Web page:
Settling the Score: Friday’s results

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The National League playoff picture got a step closer to taking shape last night, as the Cardinals walloped the Nationals 12-2 at Busch Stadium. The Cardinals are three games up on the Dodgers and five ahead of the Brewers for the second Wild Card spot with just five games to play.

Edwin Jackson was hit really hard by his former team, giving up nine runs (eight earned) on six hits and four walks over just 1 1/3 innings. It was his shortest outing of the season.

Allen Craig went 4-for-4 in the victory while Yadier Molina added to his case for National League MVP by hitting his 22nd home run. Adam Wainwright bounced back from some recent shaky efforts to toss six innings of one-run ball. Despite the loss, Bryce Harper went 2-for-3 with a double and a run scored. His OPS is now over .800 (.804) for the first time since July 18.

Because the Braves lost to the Mets last night, the Nationals’ magic number to clinch the National League East is down to two. They could clinch it tonight with a victory and another Braves loss. As for the Cardinals, their magic number to clinch the second Wild Card is at three.

Your Saturday box scores:

Reds 1, Pirates 0

Red Sox 1, Orioles 9

Phillies 1, Marlins 2

Royals 5, Indians 8

Mets 3, Braves 1

Yankees 11, Blue Jays 4

Astros 7, Brewers 6

Angels 7, Rangers 4

Rays 1, White Sox 3

Cubs 3, Diamondbacks 8

Tigers 2, Twins 4

Giants 3, Padres 1

Mariners 2, Athletics 8

Rockies 0, Dodgers 8

Major League Baseball needs to make an example out of José Ureña

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We’re about an hour and a half separated from the first pitch of Wednesday night’s Marlins/Braves game that featured Marlins starter José Ureña hitting Braves outfielder Ronald Acuña on the elbow with a first-pitch, 97.5 MPH fastball. The benches emptied, Ureña was ejected, and the game went on. Acuña left the game not long after to tend to his injured elbow.

After the game, when the Marlins speak to the media, they will almost certainly deny any ill intent towards Acuña, who had hit leadoff home runs in three consecutive games against them. When they do so, they will be lying. Watch how catcher J.T. Realmuto sets up on the first pitch.

ESPN Stats & Info notes that Ureña’s 97.5 MPH fastball was in the 99th percentile in terms of velocity of the 2,125 pitches he has thrown this season. It was also the fastest pitch Ureña has ever thrown to begin a game. Ureña put a little extra mustard on this pitch, for some reason.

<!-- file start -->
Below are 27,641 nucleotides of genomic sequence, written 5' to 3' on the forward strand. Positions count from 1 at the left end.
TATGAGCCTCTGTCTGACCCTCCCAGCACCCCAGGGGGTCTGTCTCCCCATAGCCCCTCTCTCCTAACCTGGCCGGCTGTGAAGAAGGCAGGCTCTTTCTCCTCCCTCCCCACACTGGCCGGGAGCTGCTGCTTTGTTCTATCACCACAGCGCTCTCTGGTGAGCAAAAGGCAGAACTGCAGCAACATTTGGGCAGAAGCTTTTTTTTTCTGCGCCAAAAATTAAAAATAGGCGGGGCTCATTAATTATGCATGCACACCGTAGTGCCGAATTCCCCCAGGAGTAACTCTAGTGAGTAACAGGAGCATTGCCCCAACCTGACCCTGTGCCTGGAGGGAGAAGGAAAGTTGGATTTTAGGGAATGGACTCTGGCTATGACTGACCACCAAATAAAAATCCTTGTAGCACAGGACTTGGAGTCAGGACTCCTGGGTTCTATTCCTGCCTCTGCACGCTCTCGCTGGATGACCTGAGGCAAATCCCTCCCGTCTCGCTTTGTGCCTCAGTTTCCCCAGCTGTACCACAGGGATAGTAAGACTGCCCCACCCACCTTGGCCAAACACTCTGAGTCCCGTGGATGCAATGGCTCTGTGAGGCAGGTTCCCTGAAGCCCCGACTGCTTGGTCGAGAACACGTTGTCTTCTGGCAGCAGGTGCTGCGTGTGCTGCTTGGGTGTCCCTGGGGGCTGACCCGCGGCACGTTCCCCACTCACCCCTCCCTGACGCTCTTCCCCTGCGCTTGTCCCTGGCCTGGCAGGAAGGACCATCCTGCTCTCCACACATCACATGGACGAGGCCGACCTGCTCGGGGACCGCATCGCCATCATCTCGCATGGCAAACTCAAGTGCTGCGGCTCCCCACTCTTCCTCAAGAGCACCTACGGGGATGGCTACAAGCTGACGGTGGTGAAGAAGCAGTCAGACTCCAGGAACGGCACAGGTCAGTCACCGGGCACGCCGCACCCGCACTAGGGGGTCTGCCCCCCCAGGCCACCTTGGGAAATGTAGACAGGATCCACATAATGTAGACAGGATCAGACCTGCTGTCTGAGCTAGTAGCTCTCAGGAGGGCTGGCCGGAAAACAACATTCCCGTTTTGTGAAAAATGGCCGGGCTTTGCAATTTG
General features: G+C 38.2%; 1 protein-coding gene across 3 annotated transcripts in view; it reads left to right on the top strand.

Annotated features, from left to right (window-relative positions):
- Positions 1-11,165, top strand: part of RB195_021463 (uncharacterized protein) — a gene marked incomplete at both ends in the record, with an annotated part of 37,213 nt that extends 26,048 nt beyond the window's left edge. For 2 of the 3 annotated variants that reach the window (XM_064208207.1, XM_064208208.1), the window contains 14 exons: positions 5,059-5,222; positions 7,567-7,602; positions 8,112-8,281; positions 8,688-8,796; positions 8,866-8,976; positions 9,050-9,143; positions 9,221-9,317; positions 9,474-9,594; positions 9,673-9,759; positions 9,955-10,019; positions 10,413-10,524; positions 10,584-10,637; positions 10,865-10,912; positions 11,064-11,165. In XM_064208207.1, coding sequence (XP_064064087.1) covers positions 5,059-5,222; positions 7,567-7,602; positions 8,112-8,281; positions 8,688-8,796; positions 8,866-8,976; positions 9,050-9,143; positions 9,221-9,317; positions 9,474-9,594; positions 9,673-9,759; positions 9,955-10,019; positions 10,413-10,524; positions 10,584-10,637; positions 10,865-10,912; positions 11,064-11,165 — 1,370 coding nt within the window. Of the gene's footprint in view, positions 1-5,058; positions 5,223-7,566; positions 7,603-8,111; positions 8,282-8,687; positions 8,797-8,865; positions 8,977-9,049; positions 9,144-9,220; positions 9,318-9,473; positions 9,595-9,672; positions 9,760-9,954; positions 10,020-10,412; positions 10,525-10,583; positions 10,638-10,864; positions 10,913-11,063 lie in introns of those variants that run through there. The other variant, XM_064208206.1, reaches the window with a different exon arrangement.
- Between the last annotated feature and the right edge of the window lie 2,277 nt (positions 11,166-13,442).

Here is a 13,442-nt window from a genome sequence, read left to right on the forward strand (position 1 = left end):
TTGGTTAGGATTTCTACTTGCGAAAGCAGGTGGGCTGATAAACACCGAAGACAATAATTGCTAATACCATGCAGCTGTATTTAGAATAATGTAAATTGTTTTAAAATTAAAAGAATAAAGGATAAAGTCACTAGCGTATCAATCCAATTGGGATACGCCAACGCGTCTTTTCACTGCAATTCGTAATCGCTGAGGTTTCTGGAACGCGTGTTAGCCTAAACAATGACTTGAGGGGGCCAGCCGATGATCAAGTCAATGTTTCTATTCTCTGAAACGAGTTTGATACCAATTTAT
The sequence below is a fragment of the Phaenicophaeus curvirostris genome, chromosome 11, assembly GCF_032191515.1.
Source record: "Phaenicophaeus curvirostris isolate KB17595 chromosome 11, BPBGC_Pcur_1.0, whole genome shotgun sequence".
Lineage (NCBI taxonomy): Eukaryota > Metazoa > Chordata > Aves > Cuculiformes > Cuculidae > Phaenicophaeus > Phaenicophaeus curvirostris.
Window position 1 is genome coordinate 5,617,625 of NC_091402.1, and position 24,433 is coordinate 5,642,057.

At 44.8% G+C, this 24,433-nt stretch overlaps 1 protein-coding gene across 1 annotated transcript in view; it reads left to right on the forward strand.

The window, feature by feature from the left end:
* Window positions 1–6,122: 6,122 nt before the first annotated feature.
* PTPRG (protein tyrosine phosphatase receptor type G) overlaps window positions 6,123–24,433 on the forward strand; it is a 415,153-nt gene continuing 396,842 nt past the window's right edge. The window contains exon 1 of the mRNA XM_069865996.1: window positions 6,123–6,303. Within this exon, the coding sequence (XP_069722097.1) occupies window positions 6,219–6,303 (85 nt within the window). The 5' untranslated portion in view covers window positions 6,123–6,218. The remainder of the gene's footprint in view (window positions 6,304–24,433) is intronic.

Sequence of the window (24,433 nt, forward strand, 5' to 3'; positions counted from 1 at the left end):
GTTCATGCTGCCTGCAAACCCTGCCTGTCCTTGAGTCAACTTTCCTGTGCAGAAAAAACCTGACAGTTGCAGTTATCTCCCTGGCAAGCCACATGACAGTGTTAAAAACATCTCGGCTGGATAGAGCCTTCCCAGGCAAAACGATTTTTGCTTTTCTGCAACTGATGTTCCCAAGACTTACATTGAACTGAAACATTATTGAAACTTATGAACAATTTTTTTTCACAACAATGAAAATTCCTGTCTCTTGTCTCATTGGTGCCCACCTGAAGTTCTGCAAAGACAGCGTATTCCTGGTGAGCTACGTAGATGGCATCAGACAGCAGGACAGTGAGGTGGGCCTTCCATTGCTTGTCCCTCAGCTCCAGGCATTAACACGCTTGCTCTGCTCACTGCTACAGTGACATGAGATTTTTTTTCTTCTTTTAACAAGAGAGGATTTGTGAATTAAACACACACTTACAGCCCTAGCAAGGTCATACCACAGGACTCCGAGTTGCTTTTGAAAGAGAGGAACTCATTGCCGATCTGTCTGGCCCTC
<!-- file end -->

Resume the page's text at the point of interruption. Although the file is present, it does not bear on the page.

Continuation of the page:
Ureña has a 6.8 percent walk rate, which ranks 37th out of 95 starters with at least 100 innings of work this season. The major league average is eight percent. Control isn’t typically something with which he struggles.

Furthermore, Acuña isn’t the only player who has drawn Ureña’s ire:

Ureña wanted nothing to do with Hoskins — even though Hoskins has yet to get a hit off of him — in his August 4 start at home against the Phillies, walking him twice which included a few up-and-in pitches.

Ureña will almost certainly be fined and suspended for his actions on Wednesday night against Acuña. But will his punishment be enough to deter him and others from wielding a baseball as a weapon? Probably not. On June 19, when Marlins starter Dan Straily intentionally threw at Buster Posey, he received a five-game suspension and manager Don Mattingly was suspended one game. If you look at Straily’s game logs, you can’t even tell he was suspended. He started six days later on June 25 against the Diamondbacks and again on July 1 and 6. Because starters only pitch once every five days, it was like he wasn’t even suspended at all.

Major League Baseball needs to levy harsher punishments on players who attempt to injure other players. A 15-game suspension, for example, would force Ureña to miss at least two starts and it would inconvenience the Marlins enough to more seriously weigh the pros and cons of exacting revenge. The Marlins couldn’t work around it the way they did Straily by pushing back his scheduled start one day.

Major League Baseball also needs to make a legitimate effort to do away with this culture of revenge against players who are just a little bit too happy. Batters get thrown at when they flip their bats, when they yell at themselves in frustration, and even when they’re just hitting well. Baseball’s stagnating audience is very old, very white, and very male. It is not going to bring in fans from diverse backgrounds by keeping this antiquated culture that prevents baseball players from showing their personalities and being emotive. In the event Acuña needs to go on the disabled list for a couple weeks, that’s two weeks that Acuña isn’t on SportsCenter’s top-10, isn’t on the front page of MLB.com, and isn’t in articles like this. The culture of revenge is actively harming MLB’s ability to market its bright, young stars. If ending this culture of revenge doesn’t hit MLB from a moral angle, it should absolutely hit home from a business angle.